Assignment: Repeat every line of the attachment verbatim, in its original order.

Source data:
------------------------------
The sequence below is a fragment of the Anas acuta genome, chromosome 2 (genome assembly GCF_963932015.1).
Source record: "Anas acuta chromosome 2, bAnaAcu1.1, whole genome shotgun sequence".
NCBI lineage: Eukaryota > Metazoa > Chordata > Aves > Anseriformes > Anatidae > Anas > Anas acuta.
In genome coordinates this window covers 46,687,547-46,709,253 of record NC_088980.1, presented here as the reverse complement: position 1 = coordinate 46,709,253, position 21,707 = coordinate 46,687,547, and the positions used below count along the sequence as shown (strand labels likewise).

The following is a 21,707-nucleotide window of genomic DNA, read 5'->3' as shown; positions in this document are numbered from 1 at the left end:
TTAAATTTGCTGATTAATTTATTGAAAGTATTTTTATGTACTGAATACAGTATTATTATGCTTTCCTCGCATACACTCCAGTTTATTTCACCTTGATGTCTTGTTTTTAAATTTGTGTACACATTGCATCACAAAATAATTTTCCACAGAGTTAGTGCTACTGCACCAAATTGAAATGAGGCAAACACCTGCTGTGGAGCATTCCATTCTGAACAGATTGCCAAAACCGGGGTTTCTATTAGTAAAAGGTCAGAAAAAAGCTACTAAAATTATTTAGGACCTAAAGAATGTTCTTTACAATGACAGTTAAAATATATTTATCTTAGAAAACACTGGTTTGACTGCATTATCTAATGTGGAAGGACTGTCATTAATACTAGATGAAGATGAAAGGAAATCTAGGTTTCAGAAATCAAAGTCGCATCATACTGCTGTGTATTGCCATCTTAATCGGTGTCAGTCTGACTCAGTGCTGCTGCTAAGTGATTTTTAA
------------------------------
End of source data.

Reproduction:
The sequence below is a fragment of the Anas acuta genome, chromosome 2 (genome assembly GCF_963932015.1).
Source record: "Anas acuta chromosome 2, bAnaAcu1.1, whole genome shotgun sequence".
NCBI lineage: Eukaryota > Metazoa > Chordata > Aves > Anseriformes > Anatidae > Anas > Anas acuta.
In genome coordinates this window covers 46,687,547-46,709,253 of record NC_088980.1, presented here as the reverse complement: position 1 = coordinate 46,709,253, position 21,707 = coordinate 46,687,547, and the positions used below count along the sequence as shown (strand labels likewise).

The following is a 21,707-nucleotide window of genomic DNA, read 5'->3' as shown; positions in this document are numbered from 1 at the left end:
TTAAATTTGCTGATTAATTTATTGAAAGTATTTTTATGTACTGAATACAGTATTATTATGCTTTCCTCGCATACACTCCAGTTTATTTCACCTTGATGTCTTGTTTTTAAATTTGTGTACACATTGCATCACAAAATAATTTTCCACAGAGTTAGTGCTACTGCACCAAATTGAAATGAGGCAAACACCTGCTGTGGAGCATTCCATTCTGAACAGATTGCCAAAACCGGGGTTTCTATTAGTAAAAGGTCAGAAAAAAGCTACTAAAATTATTTAGGACCTAAAGAATGTTCTTTACAATGACAGTTAAAATATATTTATCTTAGAAAACACTGGTTTGACTGCATTATCTAATGTGGAAGGACTGTCATTAATACTAGATGAAGATGAAAGGAAATCTAGGTTTCAGAAATCAAAGTCGCATCATACTGCTGTGTATTGCCATCTTAATCGGTGTCAGTCTGACTCAGTGCTGCTGCTAAGTGATTTTTAA